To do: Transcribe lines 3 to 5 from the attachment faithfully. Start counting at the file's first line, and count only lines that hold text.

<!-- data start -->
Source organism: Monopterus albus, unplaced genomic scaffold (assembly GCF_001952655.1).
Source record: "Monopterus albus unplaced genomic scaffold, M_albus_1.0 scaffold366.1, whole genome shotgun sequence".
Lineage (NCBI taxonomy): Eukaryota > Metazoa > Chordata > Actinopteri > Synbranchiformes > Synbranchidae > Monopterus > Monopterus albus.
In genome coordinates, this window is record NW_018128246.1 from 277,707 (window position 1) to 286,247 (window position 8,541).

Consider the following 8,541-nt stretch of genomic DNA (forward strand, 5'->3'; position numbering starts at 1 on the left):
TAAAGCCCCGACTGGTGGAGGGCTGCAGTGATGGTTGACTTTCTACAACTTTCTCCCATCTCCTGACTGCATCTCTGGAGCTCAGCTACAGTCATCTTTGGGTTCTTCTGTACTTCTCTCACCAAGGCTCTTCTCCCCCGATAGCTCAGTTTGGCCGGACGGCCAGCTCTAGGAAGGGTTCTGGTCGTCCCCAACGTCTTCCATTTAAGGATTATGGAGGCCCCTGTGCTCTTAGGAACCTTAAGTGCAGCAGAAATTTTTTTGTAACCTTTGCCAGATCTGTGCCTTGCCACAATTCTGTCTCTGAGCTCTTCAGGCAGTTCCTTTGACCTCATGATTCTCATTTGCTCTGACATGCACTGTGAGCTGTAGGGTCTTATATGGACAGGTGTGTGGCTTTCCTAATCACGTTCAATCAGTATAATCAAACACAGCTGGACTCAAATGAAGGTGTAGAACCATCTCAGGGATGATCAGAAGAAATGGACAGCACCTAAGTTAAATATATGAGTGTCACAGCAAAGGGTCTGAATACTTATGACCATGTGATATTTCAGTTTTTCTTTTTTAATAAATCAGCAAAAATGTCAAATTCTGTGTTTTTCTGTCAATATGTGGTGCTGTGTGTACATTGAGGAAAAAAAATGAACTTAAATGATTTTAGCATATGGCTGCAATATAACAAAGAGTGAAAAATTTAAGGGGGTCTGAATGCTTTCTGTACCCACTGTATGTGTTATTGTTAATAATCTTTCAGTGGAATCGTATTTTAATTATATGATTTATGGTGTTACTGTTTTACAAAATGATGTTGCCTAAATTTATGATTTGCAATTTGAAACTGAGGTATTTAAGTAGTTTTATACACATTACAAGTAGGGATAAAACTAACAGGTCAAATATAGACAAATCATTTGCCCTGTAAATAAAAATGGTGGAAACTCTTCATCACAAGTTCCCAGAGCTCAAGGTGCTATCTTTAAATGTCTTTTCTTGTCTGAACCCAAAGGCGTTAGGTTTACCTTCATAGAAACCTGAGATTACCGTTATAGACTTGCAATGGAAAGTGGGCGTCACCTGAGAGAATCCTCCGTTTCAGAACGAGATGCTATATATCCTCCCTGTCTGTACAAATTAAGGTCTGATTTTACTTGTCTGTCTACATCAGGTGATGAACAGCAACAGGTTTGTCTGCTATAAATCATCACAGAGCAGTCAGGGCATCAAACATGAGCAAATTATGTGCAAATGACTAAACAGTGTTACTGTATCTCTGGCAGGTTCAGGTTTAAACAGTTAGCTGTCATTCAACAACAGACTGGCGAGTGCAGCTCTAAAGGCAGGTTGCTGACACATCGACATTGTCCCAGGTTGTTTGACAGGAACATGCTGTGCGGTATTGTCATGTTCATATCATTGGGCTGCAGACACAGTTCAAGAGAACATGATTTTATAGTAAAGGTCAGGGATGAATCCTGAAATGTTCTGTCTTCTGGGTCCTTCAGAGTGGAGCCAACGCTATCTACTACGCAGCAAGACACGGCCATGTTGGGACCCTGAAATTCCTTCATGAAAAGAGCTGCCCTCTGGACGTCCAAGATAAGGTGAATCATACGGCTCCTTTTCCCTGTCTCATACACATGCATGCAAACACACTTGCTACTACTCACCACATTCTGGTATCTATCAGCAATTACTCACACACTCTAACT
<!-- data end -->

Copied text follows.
Lineage (NCBI taxonomy): Eukaryota > Metazoa > Chordata > Actinopteri > Synbranchiformes > Synbranchidae > Monopterus > Monopterus albus.
In genome coordinates, this window is record NW_018128246.1 from 277,707 (window position 1) to 286,247 (window position 8,541).

Consider the following 8,541-nt stretch of genomic DNA (forward strand, 5'->3'; position numbering starts at 1 on the left):